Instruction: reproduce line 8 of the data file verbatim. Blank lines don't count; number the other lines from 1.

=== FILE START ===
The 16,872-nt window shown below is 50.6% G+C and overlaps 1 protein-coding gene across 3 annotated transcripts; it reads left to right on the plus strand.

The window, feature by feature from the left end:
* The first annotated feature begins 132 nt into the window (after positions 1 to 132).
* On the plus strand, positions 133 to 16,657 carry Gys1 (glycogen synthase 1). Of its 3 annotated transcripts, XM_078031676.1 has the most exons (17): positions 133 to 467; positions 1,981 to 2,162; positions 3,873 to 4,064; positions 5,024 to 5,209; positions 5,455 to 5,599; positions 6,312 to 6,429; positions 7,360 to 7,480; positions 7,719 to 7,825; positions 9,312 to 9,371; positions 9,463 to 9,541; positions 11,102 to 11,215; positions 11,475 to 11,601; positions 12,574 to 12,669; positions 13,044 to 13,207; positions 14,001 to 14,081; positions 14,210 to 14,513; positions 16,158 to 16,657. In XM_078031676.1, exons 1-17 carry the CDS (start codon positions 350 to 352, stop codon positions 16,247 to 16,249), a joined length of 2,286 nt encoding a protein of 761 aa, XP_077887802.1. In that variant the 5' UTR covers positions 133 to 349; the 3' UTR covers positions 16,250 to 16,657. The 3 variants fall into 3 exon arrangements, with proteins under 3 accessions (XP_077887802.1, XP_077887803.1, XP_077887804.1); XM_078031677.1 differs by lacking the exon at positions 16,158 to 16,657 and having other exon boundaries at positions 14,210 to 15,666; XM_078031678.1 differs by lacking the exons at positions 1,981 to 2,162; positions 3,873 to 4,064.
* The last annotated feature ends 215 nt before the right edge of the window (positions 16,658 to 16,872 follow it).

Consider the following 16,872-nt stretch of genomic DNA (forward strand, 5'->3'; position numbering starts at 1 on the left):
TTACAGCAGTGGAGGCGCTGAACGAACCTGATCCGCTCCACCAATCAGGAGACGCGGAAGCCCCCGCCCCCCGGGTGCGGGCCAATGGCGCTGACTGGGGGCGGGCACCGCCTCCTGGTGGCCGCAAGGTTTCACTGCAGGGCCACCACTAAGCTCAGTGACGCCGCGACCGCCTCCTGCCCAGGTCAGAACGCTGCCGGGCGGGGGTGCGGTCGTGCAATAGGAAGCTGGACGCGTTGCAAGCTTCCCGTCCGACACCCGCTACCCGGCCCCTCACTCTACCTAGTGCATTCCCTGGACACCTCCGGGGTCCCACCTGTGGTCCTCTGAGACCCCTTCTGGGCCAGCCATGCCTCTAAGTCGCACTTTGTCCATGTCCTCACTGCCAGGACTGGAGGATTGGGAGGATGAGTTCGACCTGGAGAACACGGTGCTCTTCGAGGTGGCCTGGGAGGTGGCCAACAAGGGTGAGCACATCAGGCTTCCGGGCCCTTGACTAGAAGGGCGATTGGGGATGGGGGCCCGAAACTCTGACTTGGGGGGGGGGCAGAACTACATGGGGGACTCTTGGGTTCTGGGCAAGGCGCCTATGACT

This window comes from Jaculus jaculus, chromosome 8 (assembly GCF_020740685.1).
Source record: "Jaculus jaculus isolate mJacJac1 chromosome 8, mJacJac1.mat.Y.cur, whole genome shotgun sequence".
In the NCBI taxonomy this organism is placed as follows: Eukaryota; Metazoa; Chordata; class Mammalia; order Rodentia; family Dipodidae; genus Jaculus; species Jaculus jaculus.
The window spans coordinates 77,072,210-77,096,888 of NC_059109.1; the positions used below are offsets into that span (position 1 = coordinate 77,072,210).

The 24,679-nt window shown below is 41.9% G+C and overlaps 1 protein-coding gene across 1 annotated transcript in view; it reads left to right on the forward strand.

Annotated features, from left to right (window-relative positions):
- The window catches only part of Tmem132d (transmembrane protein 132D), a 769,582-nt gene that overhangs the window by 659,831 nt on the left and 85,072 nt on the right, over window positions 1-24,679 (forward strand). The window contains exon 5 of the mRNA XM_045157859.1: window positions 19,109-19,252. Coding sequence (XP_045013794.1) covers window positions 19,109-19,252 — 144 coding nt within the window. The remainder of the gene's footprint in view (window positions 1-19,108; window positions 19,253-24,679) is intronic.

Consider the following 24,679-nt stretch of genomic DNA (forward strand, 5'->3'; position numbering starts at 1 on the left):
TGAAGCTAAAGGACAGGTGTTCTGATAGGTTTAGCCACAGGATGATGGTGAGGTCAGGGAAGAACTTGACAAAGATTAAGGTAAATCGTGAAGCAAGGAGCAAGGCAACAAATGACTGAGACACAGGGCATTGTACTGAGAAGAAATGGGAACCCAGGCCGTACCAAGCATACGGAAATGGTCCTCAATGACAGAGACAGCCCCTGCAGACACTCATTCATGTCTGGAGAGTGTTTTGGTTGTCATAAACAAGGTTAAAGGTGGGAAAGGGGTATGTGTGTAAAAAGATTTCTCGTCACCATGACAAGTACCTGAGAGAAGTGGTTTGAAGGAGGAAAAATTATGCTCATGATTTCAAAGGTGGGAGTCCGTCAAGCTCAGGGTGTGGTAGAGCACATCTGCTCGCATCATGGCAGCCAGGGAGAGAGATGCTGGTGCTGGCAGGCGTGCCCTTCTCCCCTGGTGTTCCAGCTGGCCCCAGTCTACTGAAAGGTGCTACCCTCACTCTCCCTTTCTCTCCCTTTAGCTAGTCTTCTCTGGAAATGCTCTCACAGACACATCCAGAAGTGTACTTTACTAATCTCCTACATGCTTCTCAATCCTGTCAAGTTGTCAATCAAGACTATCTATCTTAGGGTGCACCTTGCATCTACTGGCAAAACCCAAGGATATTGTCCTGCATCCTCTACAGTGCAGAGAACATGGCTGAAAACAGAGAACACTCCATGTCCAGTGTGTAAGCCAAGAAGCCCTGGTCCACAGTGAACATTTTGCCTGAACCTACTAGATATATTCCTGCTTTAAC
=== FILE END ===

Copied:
This window comes from Jaculus jaculus, chromosome 8 (assembly GCF_020740685.1).